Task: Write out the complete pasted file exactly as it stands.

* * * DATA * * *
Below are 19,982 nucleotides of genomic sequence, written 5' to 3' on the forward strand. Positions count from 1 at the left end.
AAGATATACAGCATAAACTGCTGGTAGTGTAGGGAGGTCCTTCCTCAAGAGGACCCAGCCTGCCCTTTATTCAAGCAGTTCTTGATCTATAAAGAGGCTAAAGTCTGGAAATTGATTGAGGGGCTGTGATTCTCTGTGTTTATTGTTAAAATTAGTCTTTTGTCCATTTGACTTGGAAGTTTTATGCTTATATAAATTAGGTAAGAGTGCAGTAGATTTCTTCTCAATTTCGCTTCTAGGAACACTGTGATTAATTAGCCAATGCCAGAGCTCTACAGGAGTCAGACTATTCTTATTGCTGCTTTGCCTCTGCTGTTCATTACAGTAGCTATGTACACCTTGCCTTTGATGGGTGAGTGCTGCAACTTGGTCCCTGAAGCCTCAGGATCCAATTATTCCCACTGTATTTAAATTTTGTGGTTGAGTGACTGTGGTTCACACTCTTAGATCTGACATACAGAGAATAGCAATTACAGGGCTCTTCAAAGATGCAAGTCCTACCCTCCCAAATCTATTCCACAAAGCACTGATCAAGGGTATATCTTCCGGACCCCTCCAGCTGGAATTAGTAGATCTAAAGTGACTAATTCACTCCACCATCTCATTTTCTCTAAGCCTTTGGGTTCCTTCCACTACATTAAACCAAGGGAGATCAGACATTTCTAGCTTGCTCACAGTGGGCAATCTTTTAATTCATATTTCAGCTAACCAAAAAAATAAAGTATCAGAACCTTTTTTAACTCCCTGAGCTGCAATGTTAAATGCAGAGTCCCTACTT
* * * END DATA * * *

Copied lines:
Below are 19,982 nucleotides of genomic sequence, written 5' to 3' on the forward strand. Positions count from 1 at the left end.
AAGATATACAGCATAAACTGCTGGTAGTGTAGGGAGGTCCTTCCTCAAGAGGACCCAGCCTGCCCTTTATTCAAGCAGTTCTTGATCTATAAAGAGGCTAAAGTCTGGAAATTGATTGAGGGGCTGTGATTCTCTGTGTTTATTGTTAAAATTAGTCTTTTGTCCATTTGACTTGGAAGTTTTATGCTTATATAAATTAGGTAAGAGTGCAGTAGATTTCTTCTCAATTTCGCTTCTAGGAACACTGTGATTAATTAGCCAATGCCAGAGCTCTACAGGAGTCAGACTATTCTTATTGCTGCTTTGCCTCTGCTGTTCATTACAGTAGCTATGTACACCTTGCCTTTGATGGGTGAGTGCTGCAACTTGGTCCCTGAAGCCTCAGGATCCAATTATTCCCACTGTATTTAAATTTTGTGGTTGAGTGACTGTGGTTCACACTCTTAGATCTGACATACAGAGAATAGCAATTACAGGGCTCTTCAAAGATGCAAGTCCTACCCTCCCAAATCTATTCCACAAAGCACTGATCAAGGGTATATCTTCCGGACCCCTCCAGCTGGAATTAGTAGATCTAAAGTGACTAATTCACTCCACCATCTCATTTTCTCTAAGCCTTTGGGTTCCTTCCACTACATTAAACCAAGGGAGATCAGACATTTCTAGCTTGCTCACAGTGGGCAATCTTTTAATTCATATTTCAGCTAACCAAAAAAATAAAGTATCAGAACCTTTTTTAACTCCCTGAGCTGCAATGTTAAATGCAGAGTCCCTACTT